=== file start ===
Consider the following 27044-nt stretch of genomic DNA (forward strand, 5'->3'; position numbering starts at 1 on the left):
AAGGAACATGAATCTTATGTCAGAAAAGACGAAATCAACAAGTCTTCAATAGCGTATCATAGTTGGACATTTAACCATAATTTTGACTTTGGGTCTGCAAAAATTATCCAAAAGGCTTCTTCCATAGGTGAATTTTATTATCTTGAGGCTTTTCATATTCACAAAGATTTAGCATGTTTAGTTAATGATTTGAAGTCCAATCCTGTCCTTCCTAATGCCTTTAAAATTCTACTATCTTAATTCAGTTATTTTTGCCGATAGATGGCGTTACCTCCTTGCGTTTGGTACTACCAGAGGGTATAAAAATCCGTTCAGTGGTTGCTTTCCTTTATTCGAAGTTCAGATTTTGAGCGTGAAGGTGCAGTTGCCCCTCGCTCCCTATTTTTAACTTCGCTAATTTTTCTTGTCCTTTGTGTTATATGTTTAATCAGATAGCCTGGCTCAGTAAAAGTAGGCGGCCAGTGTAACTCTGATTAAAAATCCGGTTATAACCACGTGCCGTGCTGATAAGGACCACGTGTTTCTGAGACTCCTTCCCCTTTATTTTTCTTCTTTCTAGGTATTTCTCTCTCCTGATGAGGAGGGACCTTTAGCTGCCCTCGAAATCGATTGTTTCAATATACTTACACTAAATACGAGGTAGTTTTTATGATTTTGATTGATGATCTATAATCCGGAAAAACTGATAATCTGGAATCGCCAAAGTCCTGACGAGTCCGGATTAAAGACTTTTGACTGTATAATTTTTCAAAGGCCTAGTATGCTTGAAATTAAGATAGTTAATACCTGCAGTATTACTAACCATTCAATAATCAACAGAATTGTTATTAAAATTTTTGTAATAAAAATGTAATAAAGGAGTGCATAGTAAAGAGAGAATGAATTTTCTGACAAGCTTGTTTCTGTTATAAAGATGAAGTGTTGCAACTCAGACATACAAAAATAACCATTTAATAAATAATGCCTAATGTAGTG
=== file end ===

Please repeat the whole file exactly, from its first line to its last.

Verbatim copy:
Consider the following 27044-nt stretch of genomic DNA (forward strand, 5'->3'; position numbering starts at 1 on the left):
AAGGAACATGAATCTTATGTCAGAAAAGACGAAATCAACAAGTCTTCAATAGCGTATCATAGTTGGACATTTAACCATAATTTTGACTTTGGGTCTGCAAAAATTATCCAAAAGGCTTCTTCCATAGGTGAATTTTATTATCTTGAGGCTTTTCATATTCACAAAGATTTAGCATGTTTAGTTAATGATTTGAAGTCCAATCCTGTCCTTCCTAATGCCTTTAAAATTCTACTATCTTAATTCAGTTATTTTTGCCGATAGATGGCGTTACCTCCTTGCGTTTGGTACTACCAGAGGGTATAAAAATCCGTTCAGTGGTTGCTTTCCTTTATTCGAAGTTCAGATTTTGAGCGTGAAGGTGCAGTTGCCCCTCGCTCCCTATTTTTAACTTCGCTAATTTTTCTTGTCCTTTGTGTTATATGTTTAATCAGATAGCCTGGCTCAGTAAAAGTAGGCGGCCAGTGTAACTCTGATTAAAAATCCGGTTATAACCACGTGCCGTGCTGATAAGGACCACGTGTTTCTGAGACTCCTTCCCCTTTATTTTTCTTCTTTCTAGGTATTTCTCTCTCCTGATGAGGAGGGACCTTTAGCTGCCCTCGAAATCGATTGTTTCAATATACTTACACTAAATACGAGGTAGTTTTTATGATTTTGATTGATGATCTATAATCCGGAAAAACTGATAATCTGGAATCGCCAAAGTCCTGACGAGTCCGGATTAAAGACTTTTGACTGTATAATTTTTCAAAGGCCTAGTATGCTTGAAATTAAGATAGTTAATACCTGCAGTATTACTAACCATTCAATAATCAACAGAATTGTTATTAAAATTTTTGTAATAAAAATGTAATAAAGGAGTGCATAGTAAAGAGAGAATGAATTTTCTGACAAGCTTGTTTCTGTTATAAAGATGAAGTGTTGCAACTCAGACATACAAAAATAACCATTTAATAAATAATGCCTAATGTAGTG